Fast & Furious star John Cena apologises for calling Taiwan a country

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FILE PHOTO: Cast member John Cena poses at the premiere for “Ferdinand” in Los Angeles, California, U.S., December 10, 2017. REUTERS/Mario Anzuoni

May 26, 2021

By Yew Lun Tian

BEIJING (Reuters) – U.S. wrestling superstar and actor John Cena apologised to Chinese fans on Tuesday after calling Taiwan a country during an interview to promote his latest movie “Fast & Furious 9”.

Speaking to Taiwanese television TVBS earlier this month, 44-year-old Cena said Taiwan would be the first “country” to see the latest Fast and Furious.

China regards Taiwan as its province, an assertion that most on the self-ruled, democratic island rejects.

“I made one mistake. I am very, very sorry for this mistake,” Cena said in Mandarin in a video posted on his account on Weibo, a Twitter-like microblog popular in China.

“I love and respect China and the Chinese people,” he added.

Cena joins a long list of international celebrities who have incurred the wrath of an increasingly nationalistic Chinese public over their comments about Taiwan, Hong Kong or Xinjiang.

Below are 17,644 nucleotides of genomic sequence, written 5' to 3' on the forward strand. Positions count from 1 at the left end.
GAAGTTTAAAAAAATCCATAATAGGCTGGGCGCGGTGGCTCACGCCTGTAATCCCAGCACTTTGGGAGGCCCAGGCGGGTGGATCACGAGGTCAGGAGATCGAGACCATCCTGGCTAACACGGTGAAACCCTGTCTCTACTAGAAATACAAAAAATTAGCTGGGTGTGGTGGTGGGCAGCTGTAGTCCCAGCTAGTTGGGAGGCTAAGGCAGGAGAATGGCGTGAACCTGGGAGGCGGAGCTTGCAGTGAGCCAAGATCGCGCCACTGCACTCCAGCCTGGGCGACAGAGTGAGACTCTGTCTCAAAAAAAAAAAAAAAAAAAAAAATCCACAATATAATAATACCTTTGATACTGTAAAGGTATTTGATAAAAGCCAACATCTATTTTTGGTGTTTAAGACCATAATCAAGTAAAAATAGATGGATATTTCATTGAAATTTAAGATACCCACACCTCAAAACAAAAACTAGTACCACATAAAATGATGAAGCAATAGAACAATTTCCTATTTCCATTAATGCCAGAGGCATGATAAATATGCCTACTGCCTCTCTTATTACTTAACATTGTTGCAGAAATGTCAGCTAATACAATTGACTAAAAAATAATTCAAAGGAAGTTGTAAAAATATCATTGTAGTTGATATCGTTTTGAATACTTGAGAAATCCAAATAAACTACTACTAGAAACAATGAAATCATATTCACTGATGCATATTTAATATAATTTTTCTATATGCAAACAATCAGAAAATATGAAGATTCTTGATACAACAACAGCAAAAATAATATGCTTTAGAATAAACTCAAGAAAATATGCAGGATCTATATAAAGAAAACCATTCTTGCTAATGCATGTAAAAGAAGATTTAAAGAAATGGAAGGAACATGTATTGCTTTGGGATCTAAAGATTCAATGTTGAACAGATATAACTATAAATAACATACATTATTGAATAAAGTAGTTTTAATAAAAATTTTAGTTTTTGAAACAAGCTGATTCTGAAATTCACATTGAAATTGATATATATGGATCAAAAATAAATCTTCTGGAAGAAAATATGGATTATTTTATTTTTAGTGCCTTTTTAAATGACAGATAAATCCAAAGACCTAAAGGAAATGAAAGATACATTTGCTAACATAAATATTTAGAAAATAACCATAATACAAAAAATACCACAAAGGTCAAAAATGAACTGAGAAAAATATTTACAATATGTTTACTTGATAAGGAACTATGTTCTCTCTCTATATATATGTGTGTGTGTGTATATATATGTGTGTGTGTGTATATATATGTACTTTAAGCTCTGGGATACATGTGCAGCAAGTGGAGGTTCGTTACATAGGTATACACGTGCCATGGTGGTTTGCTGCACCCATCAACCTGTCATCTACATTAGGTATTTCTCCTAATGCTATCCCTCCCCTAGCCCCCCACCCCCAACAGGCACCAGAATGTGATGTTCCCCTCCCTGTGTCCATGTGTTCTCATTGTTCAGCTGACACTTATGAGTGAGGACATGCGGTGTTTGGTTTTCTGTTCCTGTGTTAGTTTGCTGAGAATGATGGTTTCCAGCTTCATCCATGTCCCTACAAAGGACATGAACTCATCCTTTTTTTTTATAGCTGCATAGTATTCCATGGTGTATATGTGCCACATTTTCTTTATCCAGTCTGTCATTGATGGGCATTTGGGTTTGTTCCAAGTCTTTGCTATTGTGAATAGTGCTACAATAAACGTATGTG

Companies have also come under fire, with several airlines and hotels apologising to China in recent years for listing Taiwan as a country on their booking websites.

Cena’s apology was not enough for many mainland Chinese netizens.

“Please use Mandarin to say Taiwan is part of China. Otherwise we won’t accept the apology,” read a comment left on Cena’s apology video that received the most “likes”.

Neither did the apology go down well in the United States.

“Can someone please help John Cena locate his spine, please?” wrote Matt Karolian, manager of American news website Boston.com, on Twitter.

U.S. Senator Tom Cotton called the apology “pathetic” in a tweet.

China’s foreign ministry spokesman Zhao Lijian said in response that criticism of Cena in the United States did not make sense.

Cotton’s remarks were “just like waste paper,” he added, speaking at a regular news conference in Beijing on Wednesday.

Taiwan’s Foreign Ministry declined to comment.

The movie has been a box office hit in mainland China since its open on May 21.

Over the last weekend, China accounted for $135 million of the movie’s $162 million in revenue, according to U.S. entertainment publication Variety.

(Reporting by Yew Lun Tian; Additional reporting by Gabriel Crossley and Ben Blanchard; Editing by Ana Nicolaci da Costa and Andrew Heavens)





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